As you may know the new FASB Accounting Standard Update or ASU 2016-02, Leases (Topic 842) (standard) is effective for public companies with a fiscal year beginning after December 15, 2018 or in other words starting on January 1, 2019 for most public companies. For nonpublic companies the beginning date is January 1, 2020. Early adoption is available and many companies have started that process.
If your company follows GAAP* and you have not already started the process of identifying your leases, you should start now. The new standard changes how leases are defined. Currently leases are typically categorized as operating or capital leases. For operating, the lease payments are expensed on the income statement and for capital leases, the assets are added to the balance sheet along with the liability. Under ASU 2016-02, leases are now referred to as finance or operating, both of which end up on your balance sheet as right of use assets. One ray of sunshine is that if a lease has a term or 12 months or less, you as the lessee, can adopt an accounting policy opting to not include the leased asset and liability on your balance sheet.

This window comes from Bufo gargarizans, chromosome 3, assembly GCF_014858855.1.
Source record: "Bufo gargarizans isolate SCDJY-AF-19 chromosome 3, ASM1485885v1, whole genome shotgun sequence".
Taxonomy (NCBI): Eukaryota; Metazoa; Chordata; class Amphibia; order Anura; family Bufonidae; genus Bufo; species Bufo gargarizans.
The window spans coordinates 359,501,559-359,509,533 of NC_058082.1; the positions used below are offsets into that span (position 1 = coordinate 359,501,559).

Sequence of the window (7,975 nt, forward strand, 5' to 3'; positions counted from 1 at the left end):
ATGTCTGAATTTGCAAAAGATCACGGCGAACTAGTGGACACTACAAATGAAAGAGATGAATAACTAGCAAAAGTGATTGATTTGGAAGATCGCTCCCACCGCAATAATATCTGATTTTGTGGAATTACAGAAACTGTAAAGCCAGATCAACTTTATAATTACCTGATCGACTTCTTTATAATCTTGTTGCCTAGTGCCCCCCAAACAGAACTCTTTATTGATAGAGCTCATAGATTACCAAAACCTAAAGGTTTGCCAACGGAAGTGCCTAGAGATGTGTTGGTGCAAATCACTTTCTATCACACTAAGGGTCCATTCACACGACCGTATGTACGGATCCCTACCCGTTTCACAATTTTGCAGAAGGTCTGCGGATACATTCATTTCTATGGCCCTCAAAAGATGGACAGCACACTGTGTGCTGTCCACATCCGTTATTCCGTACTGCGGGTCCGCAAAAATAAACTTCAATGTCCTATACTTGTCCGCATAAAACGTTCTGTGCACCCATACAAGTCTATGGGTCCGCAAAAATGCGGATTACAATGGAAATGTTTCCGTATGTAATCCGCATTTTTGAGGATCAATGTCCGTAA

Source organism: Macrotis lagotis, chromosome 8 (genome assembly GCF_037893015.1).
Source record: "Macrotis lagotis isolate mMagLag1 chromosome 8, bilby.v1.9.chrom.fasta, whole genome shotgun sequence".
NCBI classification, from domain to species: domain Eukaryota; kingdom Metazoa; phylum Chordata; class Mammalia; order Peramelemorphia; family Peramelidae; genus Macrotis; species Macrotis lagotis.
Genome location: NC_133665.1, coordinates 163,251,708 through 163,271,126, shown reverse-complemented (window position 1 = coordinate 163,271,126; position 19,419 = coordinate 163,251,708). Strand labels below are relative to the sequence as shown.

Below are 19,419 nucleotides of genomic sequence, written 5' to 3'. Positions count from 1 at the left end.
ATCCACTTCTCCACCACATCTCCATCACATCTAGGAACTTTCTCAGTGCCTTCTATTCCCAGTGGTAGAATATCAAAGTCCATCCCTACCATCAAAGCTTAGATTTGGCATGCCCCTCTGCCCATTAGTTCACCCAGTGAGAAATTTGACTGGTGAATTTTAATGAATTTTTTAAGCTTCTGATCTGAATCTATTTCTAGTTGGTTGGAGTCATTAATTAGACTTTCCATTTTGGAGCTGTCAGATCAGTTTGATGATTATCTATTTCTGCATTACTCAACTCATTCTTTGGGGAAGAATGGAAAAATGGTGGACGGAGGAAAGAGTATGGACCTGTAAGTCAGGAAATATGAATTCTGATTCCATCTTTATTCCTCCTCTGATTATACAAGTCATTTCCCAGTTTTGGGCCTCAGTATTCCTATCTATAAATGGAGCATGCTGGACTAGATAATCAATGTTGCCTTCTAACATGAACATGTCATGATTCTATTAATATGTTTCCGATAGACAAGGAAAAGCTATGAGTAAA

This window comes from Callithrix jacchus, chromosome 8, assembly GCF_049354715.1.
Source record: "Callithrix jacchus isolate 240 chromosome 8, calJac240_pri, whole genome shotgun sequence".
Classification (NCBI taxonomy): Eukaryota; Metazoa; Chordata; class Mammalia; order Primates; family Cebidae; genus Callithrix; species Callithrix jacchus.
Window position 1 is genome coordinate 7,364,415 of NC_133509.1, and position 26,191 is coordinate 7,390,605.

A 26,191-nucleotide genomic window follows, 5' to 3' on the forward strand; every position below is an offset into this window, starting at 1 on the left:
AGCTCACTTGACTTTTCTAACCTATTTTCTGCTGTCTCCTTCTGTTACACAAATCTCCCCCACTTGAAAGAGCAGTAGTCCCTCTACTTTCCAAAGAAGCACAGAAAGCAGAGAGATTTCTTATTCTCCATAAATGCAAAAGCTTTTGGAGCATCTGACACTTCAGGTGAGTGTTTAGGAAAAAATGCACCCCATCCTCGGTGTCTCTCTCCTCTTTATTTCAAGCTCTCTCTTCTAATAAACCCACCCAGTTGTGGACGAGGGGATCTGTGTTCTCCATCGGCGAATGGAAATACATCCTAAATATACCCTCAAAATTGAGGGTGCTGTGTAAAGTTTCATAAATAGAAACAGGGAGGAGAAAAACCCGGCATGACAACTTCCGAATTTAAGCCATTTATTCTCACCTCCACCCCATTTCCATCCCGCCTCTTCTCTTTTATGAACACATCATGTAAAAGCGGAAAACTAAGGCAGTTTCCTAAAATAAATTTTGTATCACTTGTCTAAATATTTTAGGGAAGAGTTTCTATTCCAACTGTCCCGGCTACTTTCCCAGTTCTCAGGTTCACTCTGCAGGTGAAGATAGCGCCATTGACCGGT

The amount of information required to implement the new standard is enormous. You must gather all of your lease documents (think copiers, computers, equipment buildings, etc.) and compile a list of the different leases that you have. You will need specific information (lease and non lease components, lease payments, termination option and amount, purchase option and amount, etc.) and if you do not have full copies of your lease agreements you will need to contact the lessor to obtain any missing information. If you only have a few leases and everything is centralized, this probably will not be a huge task for you. But, for companies that rely heavily on leases and/or have multiple locations, the task will take a long time. Many companies that have decided to adopt early have gone with software solutions to help manage their leases going forward. Companies that plan to rely on spreadsheets to store their leases and calculate the balances to add to their balance sheet might face more challenges. Whichever method you chose, it will take a significant amount of time on the front end to set everything up, so you should not wait until the last minute.
There are some great resources out there which go into a lot more detail. You should talk to your CPA for any advice and look at some of the early adopters.
Take a look at the following links, if you want to learn more:
Journal of Accountancy - Tips for lease accounting implementation
*Even if you do not issue financial statements, the new lease rules will have an impact on you as leases are being changed in general.